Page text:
Christopher Grey is Professor of Organization Studies at Royal Holloway, University of London and Visiting Professor at Université Paris-Dauphine.

As a UK Referendum on EU membership gets closer, much is being made by those urging exit of the idea of national sovereignty. Indeed for some Brexiters this is the defining issue.

What they mean by sovereignty seems to be that a country can make its own laws and act independently of all other countries. Whether such a situation ever obtained is highly questionable; but it certainly hasn’t obtained for the UK or any other country in recent times.

Like other countries the UK is bound into a web of multiple sovereignty-sharing arrangements regarding trade, defence and security via a multiplicity of bodies including the UN, the WTO, NATO and, yes, the EU. Indeed it is ironic that many Brexiters parade the idea that the UK on Brexit could ‘reclaim’ its seat on the WTO as a triumph of sovereignty (by which they mean that whilst remaining a WTO member the UK has since 1973 been represented in trade talks by the combined EU delegation). It’s an irony because the WTO has over 160 members and yet the Brexiters argue that within the 28 strong EU the UK ‘has no say’.

A similar irony is present in the Brexiters’ idea that the UK could lead a new Commonwealth trade bloc. Apart from the fact that there is no appetite in the Commonwealth for such a bloc, its 53 members are highly unlikely (for obvious historical reasons) to want to be led by Britain! And if sovereignty is the issue, what could matter more than who can direct people in war? Yet Brexiters are quite relaxed about – and mostly in favour of – pooling sovereignty in NATO, which entails British troops being led by foreign generals.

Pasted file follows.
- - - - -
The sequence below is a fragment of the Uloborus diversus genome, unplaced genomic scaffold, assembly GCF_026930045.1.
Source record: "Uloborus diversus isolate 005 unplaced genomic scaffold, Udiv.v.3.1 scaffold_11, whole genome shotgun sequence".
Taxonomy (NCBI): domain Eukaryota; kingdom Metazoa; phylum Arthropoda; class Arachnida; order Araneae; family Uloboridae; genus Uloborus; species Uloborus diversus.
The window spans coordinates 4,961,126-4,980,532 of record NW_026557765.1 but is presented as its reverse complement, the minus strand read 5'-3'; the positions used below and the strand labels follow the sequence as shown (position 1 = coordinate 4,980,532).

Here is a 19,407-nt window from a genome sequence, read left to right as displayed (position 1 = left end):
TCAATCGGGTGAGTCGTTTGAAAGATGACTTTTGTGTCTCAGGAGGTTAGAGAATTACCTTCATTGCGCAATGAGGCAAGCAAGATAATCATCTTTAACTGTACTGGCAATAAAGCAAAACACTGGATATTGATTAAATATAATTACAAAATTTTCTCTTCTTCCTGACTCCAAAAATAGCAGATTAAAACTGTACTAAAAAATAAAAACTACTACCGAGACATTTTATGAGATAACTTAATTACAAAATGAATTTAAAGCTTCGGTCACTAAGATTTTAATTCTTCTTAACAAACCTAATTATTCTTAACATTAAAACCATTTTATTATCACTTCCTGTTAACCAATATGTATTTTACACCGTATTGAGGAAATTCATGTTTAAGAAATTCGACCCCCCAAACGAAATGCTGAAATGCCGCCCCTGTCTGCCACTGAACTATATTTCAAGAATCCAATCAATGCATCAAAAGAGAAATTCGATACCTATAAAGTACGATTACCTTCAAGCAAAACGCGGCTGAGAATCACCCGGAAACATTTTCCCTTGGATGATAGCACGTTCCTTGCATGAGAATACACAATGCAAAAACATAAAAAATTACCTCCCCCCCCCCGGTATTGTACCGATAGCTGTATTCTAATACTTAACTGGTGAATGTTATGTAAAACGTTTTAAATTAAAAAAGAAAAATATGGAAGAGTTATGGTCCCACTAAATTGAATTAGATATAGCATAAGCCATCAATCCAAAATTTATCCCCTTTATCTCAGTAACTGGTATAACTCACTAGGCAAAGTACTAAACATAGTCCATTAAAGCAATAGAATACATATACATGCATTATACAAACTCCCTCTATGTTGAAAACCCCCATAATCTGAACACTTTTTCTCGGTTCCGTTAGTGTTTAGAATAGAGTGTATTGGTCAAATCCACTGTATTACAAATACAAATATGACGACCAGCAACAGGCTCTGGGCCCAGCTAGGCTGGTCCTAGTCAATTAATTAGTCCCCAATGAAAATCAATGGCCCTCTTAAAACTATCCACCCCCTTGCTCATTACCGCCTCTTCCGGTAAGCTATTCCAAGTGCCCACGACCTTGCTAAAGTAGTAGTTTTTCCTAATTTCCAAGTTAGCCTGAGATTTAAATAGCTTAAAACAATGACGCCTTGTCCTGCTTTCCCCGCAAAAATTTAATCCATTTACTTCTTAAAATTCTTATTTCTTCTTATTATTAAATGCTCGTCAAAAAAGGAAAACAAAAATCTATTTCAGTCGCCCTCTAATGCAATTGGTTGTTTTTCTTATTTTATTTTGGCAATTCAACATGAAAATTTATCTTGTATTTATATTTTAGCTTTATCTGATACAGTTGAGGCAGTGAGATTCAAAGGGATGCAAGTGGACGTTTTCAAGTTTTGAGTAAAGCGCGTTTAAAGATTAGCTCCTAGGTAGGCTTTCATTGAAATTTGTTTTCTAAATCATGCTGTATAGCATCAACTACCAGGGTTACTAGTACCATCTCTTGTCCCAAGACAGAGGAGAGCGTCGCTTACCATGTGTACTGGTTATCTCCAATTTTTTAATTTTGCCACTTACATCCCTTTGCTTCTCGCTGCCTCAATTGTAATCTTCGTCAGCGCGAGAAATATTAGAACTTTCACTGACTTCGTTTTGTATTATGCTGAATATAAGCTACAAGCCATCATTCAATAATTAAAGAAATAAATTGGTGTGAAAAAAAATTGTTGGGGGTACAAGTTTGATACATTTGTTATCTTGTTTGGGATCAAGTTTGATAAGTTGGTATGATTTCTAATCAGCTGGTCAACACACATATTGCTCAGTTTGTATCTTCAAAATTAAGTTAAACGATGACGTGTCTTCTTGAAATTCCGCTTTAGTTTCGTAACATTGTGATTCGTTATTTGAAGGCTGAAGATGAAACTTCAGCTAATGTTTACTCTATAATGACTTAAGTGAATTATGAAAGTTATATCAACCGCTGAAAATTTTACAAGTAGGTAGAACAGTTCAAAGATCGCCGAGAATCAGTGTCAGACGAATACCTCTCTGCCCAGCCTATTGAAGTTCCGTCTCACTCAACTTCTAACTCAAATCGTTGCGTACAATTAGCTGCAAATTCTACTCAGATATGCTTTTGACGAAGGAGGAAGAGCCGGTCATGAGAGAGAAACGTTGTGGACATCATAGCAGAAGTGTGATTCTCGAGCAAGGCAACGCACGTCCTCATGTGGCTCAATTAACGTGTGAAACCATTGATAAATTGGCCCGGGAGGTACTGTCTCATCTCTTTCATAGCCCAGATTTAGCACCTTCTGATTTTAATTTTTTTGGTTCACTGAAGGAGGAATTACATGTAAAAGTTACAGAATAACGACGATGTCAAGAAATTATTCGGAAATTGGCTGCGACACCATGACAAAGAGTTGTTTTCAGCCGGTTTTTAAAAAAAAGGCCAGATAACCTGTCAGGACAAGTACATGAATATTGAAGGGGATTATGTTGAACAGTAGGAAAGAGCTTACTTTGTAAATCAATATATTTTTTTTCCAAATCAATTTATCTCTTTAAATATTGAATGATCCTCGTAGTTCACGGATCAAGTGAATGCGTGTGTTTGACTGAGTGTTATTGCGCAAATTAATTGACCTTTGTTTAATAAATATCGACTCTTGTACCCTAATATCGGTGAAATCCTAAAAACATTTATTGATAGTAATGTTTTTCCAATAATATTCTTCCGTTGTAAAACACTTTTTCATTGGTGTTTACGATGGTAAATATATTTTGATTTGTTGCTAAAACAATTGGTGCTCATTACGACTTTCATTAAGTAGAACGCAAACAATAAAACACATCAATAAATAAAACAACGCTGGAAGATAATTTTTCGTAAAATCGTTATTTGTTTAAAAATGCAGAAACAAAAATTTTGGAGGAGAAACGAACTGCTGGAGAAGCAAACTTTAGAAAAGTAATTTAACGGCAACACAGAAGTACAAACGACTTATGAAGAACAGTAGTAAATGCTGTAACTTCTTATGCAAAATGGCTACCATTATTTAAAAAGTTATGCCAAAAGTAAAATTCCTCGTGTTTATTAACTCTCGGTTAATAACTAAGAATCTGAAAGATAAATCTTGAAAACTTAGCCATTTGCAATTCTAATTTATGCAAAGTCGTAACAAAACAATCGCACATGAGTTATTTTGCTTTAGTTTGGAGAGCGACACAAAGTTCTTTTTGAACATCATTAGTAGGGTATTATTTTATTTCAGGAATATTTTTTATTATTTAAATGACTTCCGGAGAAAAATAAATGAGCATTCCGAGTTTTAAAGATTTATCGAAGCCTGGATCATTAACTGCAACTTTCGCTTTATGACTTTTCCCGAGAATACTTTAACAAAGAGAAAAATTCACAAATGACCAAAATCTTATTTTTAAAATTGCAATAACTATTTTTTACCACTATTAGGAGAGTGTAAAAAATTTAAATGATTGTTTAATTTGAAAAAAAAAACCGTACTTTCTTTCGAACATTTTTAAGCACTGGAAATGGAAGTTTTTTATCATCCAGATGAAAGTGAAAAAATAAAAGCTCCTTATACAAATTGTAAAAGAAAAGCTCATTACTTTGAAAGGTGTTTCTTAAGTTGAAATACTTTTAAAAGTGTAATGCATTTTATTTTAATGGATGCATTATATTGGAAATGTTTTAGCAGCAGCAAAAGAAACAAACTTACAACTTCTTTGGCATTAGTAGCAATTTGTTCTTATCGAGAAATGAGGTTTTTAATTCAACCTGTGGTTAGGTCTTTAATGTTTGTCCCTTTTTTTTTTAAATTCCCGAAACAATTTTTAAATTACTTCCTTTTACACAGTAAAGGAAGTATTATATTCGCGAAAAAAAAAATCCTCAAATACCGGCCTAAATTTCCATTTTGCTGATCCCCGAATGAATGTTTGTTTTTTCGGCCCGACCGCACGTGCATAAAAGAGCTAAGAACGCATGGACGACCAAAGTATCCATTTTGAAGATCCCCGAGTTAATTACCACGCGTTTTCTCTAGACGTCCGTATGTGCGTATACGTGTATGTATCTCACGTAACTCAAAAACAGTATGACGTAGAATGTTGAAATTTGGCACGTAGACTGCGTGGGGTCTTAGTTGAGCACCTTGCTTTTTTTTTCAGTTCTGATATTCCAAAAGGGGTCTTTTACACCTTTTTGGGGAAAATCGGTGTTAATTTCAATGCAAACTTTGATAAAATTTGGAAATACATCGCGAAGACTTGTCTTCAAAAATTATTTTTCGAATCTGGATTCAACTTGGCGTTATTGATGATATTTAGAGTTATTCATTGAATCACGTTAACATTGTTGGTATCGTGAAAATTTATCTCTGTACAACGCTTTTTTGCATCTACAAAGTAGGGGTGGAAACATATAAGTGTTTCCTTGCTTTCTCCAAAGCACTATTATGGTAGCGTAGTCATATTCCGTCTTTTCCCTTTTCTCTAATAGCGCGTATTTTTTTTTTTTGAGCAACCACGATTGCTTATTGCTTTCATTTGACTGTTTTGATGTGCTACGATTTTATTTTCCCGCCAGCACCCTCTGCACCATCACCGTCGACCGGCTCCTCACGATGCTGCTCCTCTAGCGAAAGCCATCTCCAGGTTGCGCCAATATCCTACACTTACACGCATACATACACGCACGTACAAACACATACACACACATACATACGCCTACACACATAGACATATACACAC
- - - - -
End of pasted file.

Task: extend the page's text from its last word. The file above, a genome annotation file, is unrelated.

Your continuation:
Going back to trade, it’s notable that right-wing Brexiters have no problem with the idea that international ‘markets’ dictate what governments can do, and see no problem of sovereignty in that. Meanwhile, left-wing Brexiters point to the secretive EU-US negotiations to impose the Trans-Atlantic Trade and Investment Partnership (TTIP) on the UK, but are oblivious to the fact that even more sovereignty-violating deals are struck by ‘sovereign’ states outside of the EU, as the Trans- Pacific Partnership (TPP) shows. In parenthesis, TPP, which includes as six of its twelve members Commonwealth countries (Australia, Brunei, Canada, Malaysia, Singapore, New Zealand), also shows how superannuated is the Brexiters’ idea of a Commonwealth free trade zone. In further parenthesis, TPP is an example of the regional platform trade deals (the EU being another) which have emerged because of the failure of the WTO to enact a global deal, showing how superannuated is the Brexiters’ idea of the WTO as the arena for trade deals.

Brexiters habitually advance their sovereignty argument in terms of a claim that a large percentage of UK laws are made in the EU. The percentage given varies, sometimes being quoted as 80% but in recent months 65% has been the typical claim. The true figure is 8-14%. Then there is another, and very potent, line of Brexit sovereignty argument: that the EU interferes in the UK by imposing human rights judgments upon it. But neither the European Convention on Human Rights nor the European Court of Human Rights are EU bodies. The UK was signed up to them (and in the case of the Convention largely created it) before it ever joined the EU and would be a party to them even if it left the EU.